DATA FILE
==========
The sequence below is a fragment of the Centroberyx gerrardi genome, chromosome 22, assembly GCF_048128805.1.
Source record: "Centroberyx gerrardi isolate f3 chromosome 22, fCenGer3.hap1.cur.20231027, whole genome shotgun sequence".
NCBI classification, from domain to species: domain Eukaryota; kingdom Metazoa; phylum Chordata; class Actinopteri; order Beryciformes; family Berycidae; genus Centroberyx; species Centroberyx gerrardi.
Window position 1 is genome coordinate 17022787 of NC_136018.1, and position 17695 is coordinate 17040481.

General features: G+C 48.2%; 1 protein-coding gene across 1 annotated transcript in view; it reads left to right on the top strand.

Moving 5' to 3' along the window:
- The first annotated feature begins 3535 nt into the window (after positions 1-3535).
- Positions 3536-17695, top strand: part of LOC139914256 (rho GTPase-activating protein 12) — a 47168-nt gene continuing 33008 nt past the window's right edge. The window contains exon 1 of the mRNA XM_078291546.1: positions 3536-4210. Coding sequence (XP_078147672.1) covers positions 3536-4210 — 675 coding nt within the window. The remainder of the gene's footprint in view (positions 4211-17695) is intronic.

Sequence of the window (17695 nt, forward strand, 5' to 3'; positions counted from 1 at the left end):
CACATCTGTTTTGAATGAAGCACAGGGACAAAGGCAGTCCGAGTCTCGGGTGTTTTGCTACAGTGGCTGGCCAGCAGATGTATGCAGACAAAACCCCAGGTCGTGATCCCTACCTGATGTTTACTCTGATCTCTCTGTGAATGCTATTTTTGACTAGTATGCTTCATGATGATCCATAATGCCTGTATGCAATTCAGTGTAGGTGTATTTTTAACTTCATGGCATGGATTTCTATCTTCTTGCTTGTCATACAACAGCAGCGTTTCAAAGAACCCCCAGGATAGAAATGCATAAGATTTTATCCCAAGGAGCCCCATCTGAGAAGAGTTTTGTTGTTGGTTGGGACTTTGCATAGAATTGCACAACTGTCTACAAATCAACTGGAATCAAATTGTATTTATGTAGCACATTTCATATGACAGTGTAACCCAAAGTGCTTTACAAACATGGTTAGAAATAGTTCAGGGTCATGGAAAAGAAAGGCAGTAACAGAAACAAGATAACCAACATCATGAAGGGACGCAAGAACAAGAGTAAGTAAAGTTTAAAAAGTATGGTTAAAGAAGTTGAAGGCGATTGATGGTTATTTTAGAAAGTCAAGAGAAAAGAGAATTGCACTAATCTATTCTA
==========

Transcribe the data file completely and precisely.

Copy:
The sequence below is a fragment of the Centroberyx gerrardi genome, chromosome 22, assembly GCF_048128805.1.
Source record: "Centroberyx gerrardi isolate f3 chromosome 22, fCenGer3.hap1.cur.20231027, whole genome shotgun sequence".
NCBI classification, from domain to species: domain Eukaryota; kingdom Metazoa; phylum Chordata; class Actinopteri; order Beryciformes; family Berycidae; genus Centroberyx; species Centroberyx gerrardi.
Window position 1 is genome coordinate 17022787 of NC_136018.1, and position 17695 is coordinate 17040481.

General features: G+C 48.2%; 1 protein-coding gene across 1 annotated transcript in view; it reads left to right on the top strand.

Moving 5' to 3' along the window:
- The first annotated feature begins 3535 nt into the window (after positions 1-3535).
- Positions 3536-17695, top strand: part of LOC139914256 (rho GTPase-activating protein 12) — a 47168-nt gene continuing 33008 nt past the window's right edge. The window contains exon 1 of the mRNA XM_078291546.1: positions 3536-4210. Coding sequence (XP_078147672.1) covers positions 3536-4210 — 675 coding nt within the window. The remainder of the gene's footprint in view (positions 4211-17695) is intronic.

Sequence of the window (17695 nt, forward strand, 5' to 3'; positions counted from 1 at the left end):
CACATCTGTTTTGAATGAAGCACAGGGACAAAGGCAGTCCGAGTCTCGGGTGTTTTGCTACAGTGGCTGGCCAGCAGATGTATGCAGACAAAACCCCAGGTCGTGATCCCTACCTGATGTTTACTCTGATCTCTCTGTGAATGCTATTTTTGACTAGTATGCTTCATGATGATCCATAATGCCTGTATGCAATTCAGTGTAGGTGTATTTTTAACTTCATGGCATGGATTTCTATCTTCTTGCTTGTCATACAACAGCAGCGTTTCAAAGAACCCCCAGGATAGAAATGCATAAGATTTTATCCCAAGGAGCCCCATCTGAGAAGAGTTTTGTTGTTGGTTGGGACTTTGCATAGAATTGCACAACTGTCTACAAATCAACTGGAATCAAATTGTATTTATGTAGCACATTTCATATGACAGTGTAACCCAAAGTGCTTTACAAACATGGTTAGAAATAGTTCAGGGTCATGGAAAAGAAAGGCAGTAACAGAAACAAGATAACCAACATCATGAAGGGACGCAAGAACAAGAGTAAGTAAAGTTTAAAAAGTATGGTTAAAGAAGTTGAAGGCGATTGATGGTTATTTTAGAAAGTCAAGAGAAAAGAGAATTGCACTAATCTATTCTA